The Court in Prouse was expressly concerned with the extent of the intrusion into the privacy of the driver or other occupants.  The Court found there was “substantial anxiety” created through the use of random stops and the required show of authority to the particular driver.  Prouse, 440 U.S. at 657.  The Court explained:  “‘At traffic checkpoints the motorist can see that other vehicles are being stopped, he can see visible signs of the officers’ authority, and he is much less likely to be frightened or annoyed by the intrusion.’”  Id. (quoting United States v. Oritz, 422 U.S. 891, 894-95 (1975)).  The Court then detailed one possible solution was to question “all oncoming traffic at roadblock-type stops” and then, with only brief periods of detainment.  Prouse, 440 U.S. at 663.  The United States Supreme Court was not as concerned by the actions after the stop as it was the reasons for the stop. 

In the instant case, Lt. Jenkins explicitly testified every vehicle was stopped as it passed though the checkpoint.  Whether the officers were under Lt. Jenkin’s command from York County or were from another agency, he announced that the plan established for the checkpoints required every vehicle be detained briefly.  He also described the checkpoint in detail; including the fact it was more than a sufficient distance from several possible turn-around locations.  The officer’s vehicles were stationary with lights flashing.  Finally, officers placed warning signs along the road allowing more than sufficient warning to alert drivers of the upcoming checkpoint.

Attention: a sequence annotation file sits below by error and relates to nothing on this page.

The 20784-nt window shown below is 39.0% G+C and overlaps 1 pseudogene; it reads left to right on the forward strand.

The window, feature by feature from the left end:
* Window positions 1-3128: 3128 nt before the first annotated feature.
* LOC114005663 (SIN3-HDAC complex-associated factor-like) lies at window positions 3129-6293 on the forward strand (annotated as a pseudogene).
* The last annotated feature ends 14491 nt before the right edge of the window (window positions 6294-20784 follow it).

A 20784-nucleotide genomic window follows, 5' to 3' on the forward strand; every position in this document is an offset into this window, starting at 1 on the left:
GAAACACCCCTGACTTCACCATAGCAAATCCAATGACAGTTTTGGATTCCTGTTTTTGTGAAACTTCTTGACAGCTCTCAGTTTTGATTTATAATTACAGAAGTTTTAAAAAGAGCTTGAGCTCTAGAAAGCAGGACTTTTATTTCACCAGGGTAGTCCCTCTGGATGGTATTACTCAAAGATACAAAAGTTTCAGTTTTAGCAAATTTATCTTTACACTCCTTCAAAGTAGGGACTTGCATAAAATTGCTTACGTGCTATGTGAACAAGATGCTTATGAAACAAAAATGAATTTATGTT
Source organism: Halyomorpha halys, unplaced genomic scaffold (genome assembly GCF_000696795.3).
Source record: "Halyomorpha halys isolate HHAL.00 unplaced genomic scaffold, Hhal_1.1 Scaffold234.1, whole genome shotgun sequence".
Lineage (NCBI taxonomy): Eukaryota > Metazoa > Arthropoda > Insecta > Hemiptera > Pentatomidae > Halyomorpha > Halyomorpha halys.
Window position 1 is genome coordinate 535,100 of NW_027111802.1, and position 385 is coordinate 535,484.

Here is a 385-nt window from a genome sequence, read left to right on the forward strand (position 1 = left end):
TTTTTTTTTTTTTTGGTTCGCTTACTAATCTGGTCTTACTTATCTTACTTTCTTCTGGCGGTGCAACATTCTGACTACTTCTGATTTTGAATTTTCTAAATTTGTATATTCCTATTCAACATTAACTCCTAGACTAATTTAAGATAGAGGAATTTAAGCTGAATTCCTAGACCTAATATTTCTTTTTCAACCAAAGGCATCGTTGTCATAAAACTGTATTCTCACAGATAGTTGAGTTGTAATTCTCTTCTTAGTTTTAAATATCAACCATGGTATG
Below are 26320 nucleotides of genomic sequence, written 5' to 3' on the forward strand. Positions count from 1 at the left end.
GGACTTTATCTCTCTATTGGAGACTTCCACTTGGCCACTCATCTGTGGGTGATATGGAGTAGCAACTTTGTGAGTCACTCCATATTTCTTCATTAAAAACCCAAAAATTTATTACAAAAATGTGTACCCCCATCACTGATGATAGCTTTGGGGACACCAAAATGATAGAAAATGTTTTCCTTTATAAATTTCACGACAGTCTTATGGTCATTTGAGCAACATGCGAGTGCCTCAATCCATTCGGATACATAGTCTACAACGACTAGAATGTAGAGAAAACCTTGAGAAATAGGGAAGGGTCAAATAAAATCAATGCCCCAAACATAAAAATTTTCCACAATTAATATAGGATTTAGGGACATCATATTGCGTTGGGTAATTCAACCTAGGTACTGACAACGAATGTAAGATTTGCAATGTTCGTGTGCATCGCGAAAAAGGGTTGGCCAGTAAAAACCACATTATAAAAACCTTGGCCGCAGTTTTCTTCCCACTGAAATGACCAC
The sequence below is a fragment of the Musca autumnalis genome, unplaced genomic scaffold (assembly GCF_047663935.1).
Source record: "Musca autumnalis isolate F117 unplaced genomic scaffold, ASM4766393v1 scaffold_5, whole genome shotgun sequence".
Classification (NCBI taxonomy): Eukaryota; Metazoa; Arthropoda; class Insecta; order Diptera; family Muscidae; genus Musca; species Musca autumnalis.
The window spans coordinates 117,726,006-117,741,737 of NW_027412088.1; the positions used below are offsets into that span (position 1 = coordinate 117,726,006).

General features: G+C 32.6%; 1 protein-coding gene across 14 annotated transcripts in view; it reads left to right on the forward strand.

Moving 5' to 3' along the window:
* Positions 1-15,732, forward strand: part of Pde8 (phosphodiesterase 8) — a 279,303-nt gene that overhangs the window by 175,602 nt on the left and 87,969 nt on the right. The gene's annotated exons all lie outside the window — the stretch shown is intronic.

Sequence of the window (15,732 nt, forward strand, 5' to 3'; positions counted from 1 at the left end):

While the questions asked of the drivers may have varied based upon which officer was conducting the stop, Lt. Jenkins testified all stops were “reasonably brief” pursuant to the plan established.  Additionally, each officer conducted their own tests if they felt a driver might be intoxicated.  Deputy Vinesett conducted Gates’ test and detailed his process.  He explained Gates’ failure of each of the tests.  The stop was neither unreasonable, nor left to the “unbridled discretion” of the officers as in ProuseProuse, 440 U.S. at 663.  Neither Sitz, Prouse, nor Edmond require the specific questions or actions performed by the officers after the stop to be pursuant to written guidelines or be in complete concert with one another.


We find the checkpoint was established for the legitimate purpose of decreasing DUI and speeding in an area specifically targeted because of prior incidents.  The checkpoint was operated pursuant to guidelines, which took into consideration all of the concerns expressed by the United States Supreme Court in Prouse and Sitz.  The checkpoint did not entail random stops, nor were drivers detained for an unreasonable amount of time.  Drivers were warned of the approaching checkpoint and afforded the opportunity to turn around. 

We do not find the differences among the officers as to their questions or specific actions after the stop to be an unreasonable intrusion into the occupant’s privacy.  Additionally, we find the officers did not have “unbridled discretion,” nor did they have “standardless and unconstrained discretion” in making the stops.  Accordingly, we find the checkpoint utilized to stop and detain Gates was appropriate and did not violate the Fourth Amendment.  Gates conviction and sentence are